6. Islam’s Third Article of Faith is the Belief in God’s Books. This is why Muslims revere the Injeel (Gospels) and Torah (Old Testament). Thus, it is only logical that Muslims also revere the Gita and Vedas, Hinduism’s holy scriptures from which Lord Krishna taught.
7. Earlier I mentioned that both Islam and Hinduism teach the unity of God and service of mankind — a message both Prophet Muhammad and Lord Krishna taught. In fact, the Vedas state, “There is only one God, worship Him” (Rig Veda, 6.45.16) and “Do not worship any one beside Him” (Rig Veda 8.1.1) and also, “God is only one, not a second” (Chandogya Upanishad Ch. 6.2.1). Furthermore, countless verses in the Vedas teach the service of mankind. For example, “Oh Noble men! We do not commit violence. We do not hurt others. We do not quarrel either. We of course chant Vedas and act according to its dictates” (Rig Veda 10.134.7) and “Every man should protect the other in all respects” (Atharva 6.64.1). Again, while admitted theological differences exist between Islam and Hinduism today, no doubt exists that Prophet Muhammad and Lord Krishna both taught God’s unity and service to mankind.
8. Furthermore, Lord Krishna’s scriptures clearly prophesize Prophet Muhammad’s advent in multiple places. We provide just two. Bhavisyath Purana 3:5-8 states, “A spiritual reformer will come from a foreign land (outside Bharat) with his disciples. His name will be Mahamad. He will dwell in a desert.” Likewise, “His [Mahamad’s] followers will perform circumcision. They will not keep their hair in the form of Choti as the Brahmans do. They will keep beard. They will bring about a revolution. They will call with a loud voice [i.e. Adhaan]. They will eat meat of animals other than that of swine. They will attain purity through Jihad. Their civilization will be called Muslay [Muslim].” For the sake of brevity we will avoid further commentary on these verses as they speak volumes on their own. Suffice it to say, however, that these verses further support the argument that the same God who sent Prophet Muhammad, sent Lord Krishna. Earlier we provided Prophet Muhammad’s hadith validating Lord Krishna, and now we provide Lord Krishna’s holy scripture validating Prophet Muhammad. What further proof do we need that Prophet Muhammad and Lord Krishna are brothers cut from the same mold?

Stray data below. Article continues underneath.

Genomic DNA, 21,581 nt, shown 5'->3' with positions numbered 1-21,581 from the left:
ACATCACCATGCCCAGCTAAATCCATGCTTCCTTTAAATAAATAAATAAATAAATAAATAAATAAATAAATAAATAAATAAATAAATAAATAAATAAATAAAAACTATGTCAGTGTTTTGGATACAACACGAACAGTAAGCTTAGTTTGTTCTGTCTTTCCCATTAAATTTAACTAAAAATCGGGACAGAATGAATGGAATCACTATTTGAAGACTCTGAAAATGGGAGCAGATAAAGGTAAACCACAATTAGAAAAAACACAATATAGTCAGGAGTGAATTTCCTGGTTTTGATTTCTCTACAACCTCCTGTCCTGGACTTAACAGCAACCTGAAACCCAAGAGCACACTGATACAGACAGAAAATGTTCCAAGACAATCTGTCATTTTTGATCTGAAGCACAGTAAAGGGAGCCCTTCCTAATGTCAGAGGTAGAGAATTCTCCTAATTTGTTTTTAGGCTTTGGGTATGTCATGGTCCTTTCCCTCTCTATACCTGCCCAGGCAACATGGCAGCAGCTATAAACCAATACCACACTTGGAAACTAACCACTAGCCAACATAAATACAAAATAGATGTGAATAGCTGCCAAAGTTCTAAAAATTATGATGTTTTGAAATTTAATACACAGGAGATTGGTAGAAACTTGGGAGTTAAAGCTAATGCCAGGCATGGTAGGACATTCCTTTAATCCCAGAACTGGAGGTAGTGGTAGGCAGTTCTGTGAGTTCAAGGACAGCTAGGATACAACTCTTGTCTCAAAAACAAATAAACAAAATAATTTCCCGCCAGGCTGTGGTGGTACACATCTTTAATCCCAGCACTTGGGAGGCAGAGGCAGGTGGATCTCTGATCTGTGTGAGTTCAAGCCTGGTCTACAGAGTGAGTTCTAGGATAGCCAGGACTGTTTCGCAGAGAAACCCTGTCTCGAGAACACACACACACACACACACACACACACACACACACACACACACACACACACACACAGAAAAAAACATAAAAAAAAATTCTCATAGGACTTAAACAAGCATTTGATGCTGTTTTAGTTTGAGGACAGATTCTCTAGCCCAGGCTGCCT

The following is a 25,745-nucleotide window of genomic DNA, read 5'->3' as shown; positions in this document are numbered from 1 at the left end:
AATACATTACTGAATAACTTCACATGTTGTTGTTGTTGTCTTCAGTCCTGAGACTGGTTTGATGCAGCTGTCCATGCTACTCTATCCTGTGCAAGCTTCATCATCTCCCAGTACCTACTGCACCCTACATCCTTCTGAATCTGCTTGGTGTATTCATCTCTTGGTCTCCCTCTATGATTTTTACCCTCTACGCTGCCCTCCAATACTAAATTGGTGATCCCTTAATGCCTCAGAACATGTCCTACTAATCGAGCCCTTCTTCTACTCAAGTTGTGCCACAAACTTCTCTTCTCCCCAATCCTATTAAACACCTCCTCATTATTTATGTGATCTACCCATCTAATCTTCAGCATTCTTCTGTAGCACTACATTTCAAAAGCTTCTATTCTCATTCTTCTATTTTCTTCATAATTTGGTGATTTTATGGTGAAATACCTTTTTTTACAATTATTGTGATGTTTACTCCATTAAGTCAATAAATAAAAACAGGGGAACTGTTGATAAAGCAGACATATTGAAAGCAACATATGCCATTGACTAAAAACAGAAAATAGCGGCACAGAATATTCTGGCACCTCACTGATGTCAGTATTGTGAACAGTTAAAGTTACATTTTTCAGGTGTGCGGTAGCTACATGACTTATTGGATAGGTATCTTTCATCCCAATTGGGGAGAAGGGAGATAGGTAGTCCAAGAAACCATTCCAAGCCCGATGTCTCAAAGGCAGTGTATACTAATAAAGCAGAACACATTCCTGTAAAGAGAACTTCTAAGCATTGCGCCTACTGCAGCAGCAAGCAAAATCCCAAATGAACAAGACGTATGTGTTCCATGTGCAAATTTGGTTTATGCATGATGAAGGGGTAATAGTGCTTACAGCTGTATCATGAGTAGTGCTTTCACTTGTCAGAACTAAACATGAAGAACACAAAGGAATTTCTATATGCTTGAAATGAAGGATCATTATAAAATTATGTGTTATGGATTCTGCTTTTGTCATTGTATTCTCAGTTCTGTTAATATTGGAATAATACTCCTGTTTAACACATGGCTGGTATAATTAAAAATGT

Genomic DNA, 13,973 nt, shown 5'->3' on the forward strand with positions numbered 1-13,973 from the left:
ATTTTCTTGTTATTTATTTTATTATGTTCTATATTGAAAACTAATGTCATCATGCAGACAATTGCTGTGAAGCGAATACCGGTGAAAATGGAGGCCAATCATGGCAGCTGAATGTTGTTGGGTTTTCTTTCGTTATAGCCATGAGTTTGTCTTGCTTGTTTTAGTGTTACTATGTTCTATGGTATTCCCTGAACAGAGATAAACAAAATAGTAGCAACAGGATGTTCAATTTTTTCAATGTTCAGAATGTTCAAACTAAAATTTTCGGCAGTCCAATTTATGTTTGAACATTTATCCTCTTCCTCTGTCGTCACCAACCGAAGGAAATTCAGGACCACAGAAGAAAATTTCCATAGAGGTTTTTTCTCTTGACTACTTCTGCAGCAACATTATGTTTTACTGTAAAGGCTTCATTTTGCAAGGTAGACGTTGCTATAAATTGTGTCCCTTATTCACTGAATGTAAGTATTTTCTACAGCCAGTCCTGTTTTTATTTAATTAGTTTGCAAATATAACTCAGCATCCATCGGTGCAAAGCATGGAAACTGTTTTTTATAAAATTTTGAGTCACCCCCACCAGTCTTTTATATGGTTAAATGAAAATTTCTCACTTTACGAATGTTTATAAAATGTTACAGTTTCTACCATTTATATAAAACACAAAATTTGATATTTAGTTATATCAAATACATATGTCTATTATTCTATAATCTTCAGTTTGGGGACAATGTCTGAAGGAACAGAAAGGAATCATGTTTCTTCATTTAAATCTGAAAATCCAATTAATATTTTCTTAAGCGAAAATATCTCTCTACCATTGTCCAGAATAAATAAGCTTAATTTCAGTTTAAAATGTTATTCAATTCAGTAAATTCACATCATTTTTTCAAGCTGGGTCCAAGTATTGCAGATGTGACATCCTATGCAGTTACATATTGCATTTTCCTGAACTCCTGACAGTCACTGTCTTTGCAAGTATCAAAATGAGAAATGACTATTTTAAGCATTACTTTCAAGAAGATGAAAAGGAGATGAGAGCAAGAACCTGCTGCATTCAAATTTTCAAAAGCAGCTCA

9. Finally, in the Quran, God gives Prophet Muhammad the auspicious title of Khataman Nabiyeen or Seal of the Prophets (33:41). While some limit this title’s meaning to “last,” from Hadith and authentic Arabic lexicon it is clear that the true import of “Seal” is Greatness and Validation. That is, Prophet Muhammad is called not only the greatest prophet, but also the Validation of all prophets. Thus, it makes perfect sense why Prophet Muhammad specifically called Lord Krishna a Prophet — part of his purpose in coming was to declare to the world that God did not abandon any people. Rather, God sent His guidance and prophets to all people. In doing so, Prophet Muhammad validated Lord Krishna’s truthfulness — something no prophet of any faith outside of Islam has done. Thus, as human beings we must honor and revere all those prophets because the same God sent each of them — Lord Krishna being no exception.
In short, Prophet Lord Krishna was a noble, righteous, beloved one of God. Far from theological division, he is a source of unity and accord between Hindus and Muslims.